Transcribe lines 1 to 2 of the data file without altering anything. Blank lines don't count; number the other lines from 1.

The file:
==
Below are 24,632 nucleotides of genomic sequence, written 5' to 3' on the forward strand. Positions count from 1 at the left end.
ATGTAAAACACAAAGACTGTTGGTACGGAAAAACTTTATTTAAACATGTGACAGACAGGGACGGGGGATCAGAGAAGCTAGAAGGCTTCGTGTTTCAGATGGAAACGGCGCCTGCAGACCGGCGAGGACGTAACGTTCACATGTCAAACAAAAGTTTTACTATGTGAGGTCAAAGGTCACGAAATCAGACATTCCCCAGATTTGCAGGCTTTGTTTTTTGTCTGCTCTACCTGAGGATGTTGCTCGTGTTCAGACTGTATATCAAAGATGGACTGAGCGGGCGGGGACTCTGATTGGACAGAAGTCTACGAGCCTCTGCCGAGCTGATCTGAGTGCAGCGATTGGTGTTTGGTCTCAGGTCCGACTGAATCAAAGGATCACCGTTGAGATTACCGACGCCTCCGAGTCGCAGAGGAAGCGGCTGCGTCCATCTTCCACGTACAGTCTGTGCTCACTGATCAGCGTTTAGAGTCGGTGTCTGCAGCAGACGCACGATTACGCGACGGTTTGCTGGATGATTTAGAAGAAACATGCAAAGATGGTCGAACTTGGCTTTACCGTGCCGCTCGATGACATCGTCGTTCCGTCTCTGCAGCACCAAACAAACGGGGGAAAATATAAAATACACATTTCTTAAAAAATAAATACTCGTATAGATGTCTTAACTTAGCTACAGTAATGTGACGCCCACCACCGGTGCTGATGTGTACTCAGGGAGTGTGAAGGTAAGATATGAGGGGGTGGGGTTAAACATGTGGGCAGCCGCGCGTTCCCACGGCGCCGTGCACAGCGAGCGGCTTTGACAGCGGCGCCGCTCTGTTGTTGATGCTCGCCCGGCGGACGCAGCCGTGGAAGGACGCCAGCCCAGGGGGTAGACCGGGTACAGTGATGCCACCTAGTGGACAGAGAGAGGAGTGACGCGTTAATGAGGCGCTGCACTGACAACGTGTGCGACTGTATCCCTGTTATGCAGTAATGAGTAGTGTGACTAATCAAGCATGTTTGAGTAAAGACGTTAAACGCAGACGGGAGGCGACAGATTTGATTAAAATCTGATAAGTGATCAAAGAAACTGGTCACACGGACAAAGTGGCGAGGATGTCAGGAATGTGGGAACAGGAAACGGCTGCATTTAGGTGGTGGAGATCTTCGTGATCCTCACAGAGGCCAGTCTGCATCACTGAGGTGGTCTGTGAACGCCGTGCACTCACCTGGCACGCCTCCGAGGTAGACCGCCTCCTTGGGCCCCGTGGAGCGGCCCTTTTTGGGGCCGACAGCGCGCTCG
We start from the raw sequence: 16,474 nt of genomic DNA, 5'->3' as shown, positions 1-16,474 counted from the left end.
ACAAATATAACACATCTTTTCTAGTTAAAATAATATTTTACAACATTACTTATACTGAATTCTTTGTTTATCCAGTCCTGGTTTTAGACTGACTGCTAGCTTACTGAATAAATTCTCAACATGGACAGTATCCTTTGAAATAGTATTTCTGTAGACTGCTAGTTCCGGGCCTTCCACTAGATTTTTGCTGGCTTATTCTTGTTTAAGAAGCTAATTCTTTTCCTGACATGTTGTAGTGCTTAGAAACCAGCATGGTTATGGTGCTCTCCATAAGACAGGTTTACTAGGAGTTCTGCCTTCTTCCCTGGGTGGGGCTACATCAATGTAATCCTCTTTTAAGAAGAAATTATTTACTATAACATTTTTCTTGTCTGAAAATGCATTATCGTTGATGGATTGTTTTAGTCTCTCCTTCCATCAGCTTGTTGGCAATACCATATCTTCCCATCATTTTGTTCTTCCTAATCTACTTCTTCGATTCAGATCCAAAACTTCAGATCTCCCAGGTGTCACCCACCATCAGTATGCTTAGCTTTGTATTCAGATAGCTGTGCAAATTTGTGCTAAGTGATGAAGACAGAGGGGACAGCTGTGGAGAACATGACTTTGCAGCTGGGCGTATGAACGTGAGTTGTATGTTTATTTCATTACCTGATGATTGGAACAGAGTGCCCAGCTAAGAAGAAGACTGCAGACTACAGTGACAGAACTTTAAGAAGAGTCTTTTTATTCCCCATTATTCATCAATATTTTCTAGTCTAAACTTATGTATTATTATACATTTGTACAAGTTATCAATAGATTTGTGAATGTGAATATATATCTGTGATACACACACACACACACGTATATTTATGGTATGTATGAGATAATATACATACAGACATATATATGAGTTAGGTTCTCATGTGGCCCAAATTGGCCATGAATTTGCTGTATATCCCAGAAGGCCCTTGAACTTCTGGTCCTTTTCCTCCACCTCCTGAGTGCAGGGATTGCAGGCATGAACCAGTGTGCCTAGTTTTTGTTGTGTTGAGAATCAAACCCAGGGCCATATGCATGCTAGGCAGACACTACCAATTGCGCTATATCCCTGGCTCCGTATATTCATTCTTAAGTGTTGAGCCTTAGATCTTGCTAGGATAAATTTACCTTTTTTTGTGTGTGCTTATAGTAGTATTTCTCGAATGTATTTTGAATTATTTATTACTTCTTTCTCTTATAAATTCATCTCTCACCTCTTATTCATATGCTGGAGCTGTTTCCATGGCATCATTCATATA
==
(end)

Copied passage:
Below are 24,632 nucleotides of genomic sequence, written 5' to 3' on the forward strand. Positions count from 1 at the left end.
ATGTAAAACACAAAGACTGTTGGTACGGAAAAACTTTATTTAAACATGTGACAGACAGGGACGGGGGATCAGAGAAGCTAGAAGGCTTCGTGTTTCAGATGGAAACGGCGCCTGCAGACCGGCGAGGACGTAACGTTCACATGTCAAACAAAAGTTTTACTATGTGAGGTCAAAGGTCACGAAATCAGACATTCCCCAGATTTGCAGGCTTTGTTTTTTGTCTGCTCTACCTGAGGATGTTGCTCGTGTTCAGACTGTATATCAAAGATGGACTGAGCGGGCGGGGACTCTGATTGGACAGAAGTCTACGAGCCTCTGCCGAGCTGATCTGAGTGCAGCGATTGGTGTTTGGTCTCAGGTCCGACTGAATCAAAGGATCACCGTTGAGATTACCGACGCCTCCGAGTCGCAGAGGAAGCGGCTGCGTCCATCTTCCACGTACAGTCTGTGCTCACTGATCAGCGTTTAGAGTCGGTGTCTGCAGCAGACGCACGATTACGCGACGGTTTGCTGGATGATTTAGAAGAAACATGCAAAGATGGTCGAACTTGGCTTTACCGTGCCGCTCGATGACATCGTCGTTCCGTCTCTGCAGCACCAAACAAACGGGGGAAAATATAAAATACACATTTCTTAAAAAATAAATACTCGTATAGATGTCTTAACTTAGCTACAGTAATGTGACGCCCACCACCGGTGCTGATGTGTACTCAGGGAGTGTGAAGGTAAGATATGAGGGGGTGGGGTTAAACATGTGGGCAGCCGCGCGTTCCCACGGCGCCGTGCACAGCGAGCGGCTTTGACAGCGGCGCCGCTCTGTTGTTGATGCTCGCCCGGCGGACGCAGCCGTGGAAGGACGCCAGCCCAGGGGGTAGACCGGGTACAGTGATGCCACCTAGTGGACAGAGAGAGGAGTGACGCGTTAATGAGGCGCTGCACTGACAACGTGTGCGACTGTATCCCTGTTATGCAGTAATGAGTAGTGTGACTAATCAAGCATGTTTGAGTAAAGACGTTAAACGCAGACGGGAGGCGACAGATTTGATTAAAATCTGATAAGTGATCAAAGAAACTGGTCACACGGACAAAGTGGCGAGGATGTCAGGAATGTGGGAACAGGAAACGGCTGCATTTAGGTGGTGGAGATCTTCGTGATCCTCACAGAGGCCAGTCTGCATCACTGAGGTGGTCTGTGAACGCCGTGCACTCACCTGGCACGCCTCCGAGGTAGACCGCCTCCTTGGGCCCCGTGGAGCGGCCCTTTTTGGGGCCGACAGCGCGCTCG